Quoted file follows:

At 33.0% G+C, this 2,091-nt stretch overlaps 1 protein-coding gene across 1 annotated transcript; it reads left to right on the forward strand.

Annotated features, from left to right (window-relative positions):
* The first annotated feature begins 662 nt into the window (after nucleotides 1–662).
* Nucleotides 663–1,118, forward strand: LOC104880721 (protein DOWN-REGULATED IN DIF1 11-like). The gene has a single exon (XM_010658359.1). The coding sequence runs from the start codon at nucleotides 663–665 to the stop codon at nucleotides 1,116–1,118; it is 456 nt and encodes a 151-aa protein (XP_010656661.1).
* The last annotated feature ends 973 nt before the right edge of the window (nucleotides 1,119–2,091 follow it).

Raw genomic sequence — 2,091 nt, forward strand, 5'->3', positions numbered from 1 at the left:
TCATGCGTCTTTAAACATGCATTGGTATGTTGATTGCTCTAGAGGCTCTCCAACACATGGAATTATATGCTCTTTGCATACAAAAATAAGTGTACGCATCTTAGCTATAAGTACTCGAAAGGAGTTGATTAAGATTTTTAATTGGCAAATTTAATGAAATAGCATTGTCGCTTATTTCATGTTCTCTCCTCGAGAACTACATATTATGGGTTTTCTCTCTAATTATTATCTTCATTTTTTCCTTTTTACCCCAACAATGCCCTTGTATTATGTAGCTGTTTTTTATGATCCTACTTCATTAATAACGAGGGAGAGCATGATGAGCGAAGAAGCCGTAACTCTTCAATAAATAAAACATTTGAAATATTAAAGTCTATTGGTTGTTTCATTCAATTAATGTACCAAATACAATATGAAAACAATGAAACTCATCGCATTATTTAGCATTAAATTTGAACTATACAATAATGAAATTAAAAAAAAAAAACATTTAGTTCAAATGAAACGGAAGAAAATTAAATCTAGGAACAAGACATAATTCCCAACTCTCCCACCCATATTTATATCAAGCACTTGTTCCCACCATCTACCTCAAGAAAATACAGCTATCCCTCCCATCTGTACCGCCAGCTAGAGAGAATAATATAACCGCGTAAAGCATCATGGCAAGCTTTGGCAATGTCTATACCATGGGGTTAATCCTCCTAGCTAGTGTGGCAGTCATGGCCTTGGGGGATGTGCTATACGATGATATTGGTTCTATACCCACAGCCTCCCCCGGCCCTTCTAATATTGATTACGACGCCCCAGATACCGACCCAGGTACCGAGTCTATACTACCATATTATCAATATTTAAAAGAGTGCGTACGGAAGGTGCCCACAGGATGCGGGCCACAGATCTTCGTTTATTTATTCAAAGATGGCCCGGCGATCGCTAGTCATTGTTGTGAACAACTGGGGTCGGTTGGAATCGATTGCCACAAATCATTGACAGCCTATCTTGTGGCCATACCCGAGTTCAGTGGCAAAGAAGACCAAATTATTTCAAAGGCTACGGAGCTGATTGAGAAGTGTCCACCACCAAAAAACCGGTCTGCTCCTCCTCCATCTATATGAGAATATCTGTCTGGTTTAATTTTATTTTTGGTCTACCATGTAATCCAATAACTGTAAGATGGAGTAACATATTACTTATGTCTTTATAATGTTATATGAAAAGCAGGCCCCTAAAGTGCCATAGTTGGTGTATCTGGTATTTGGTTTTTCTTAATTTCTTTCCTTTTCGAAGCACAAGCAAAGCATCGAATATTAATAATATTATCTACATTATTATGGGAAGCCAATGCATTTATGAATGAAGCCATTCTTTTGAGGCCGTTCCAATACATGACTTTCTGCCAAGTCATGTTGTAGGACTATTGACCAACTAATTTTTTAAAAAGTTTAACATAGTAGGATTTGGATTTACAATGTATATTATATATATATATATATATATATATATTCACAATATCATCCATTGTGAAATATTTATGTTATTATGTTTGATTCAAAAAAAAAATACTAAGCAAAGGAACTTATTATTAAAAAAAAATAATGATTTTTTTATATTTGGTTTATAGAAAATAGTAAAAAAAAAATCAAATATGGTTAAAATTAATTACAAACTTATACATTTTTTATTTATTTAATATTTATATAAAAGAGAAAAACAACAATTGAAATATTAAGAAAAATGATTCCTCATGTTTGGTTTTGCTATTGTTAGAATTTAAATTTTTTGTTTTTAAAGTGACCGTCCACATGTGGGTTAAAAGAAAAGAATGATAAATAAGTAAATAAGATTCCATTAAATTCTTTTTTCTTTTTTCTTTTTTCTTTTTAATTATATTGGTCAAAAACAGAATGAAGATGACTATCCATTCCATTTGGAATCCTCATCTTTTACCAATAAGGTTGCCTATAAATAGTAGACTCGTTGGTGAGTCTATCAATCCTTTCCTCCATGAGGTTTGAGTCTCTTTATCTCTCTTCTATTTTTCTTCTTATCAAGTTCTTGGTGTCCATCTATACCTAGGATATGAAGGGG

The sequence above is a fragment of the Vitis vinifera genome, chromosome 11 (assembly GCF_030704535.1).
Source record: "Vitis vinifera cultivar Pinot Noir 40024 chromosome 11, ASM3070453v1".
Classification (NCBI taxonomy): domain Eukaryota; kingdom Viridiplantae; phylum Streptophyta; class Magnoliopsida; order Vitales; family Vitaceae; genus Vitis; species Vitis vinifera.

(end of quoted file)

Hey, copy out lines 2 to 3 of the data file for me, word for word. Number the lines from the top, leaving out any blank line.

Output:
Annotated features, from left to right (window-relative positions):
* The first annotated feature begins 662 nt into the window (after nucleotides 1–662).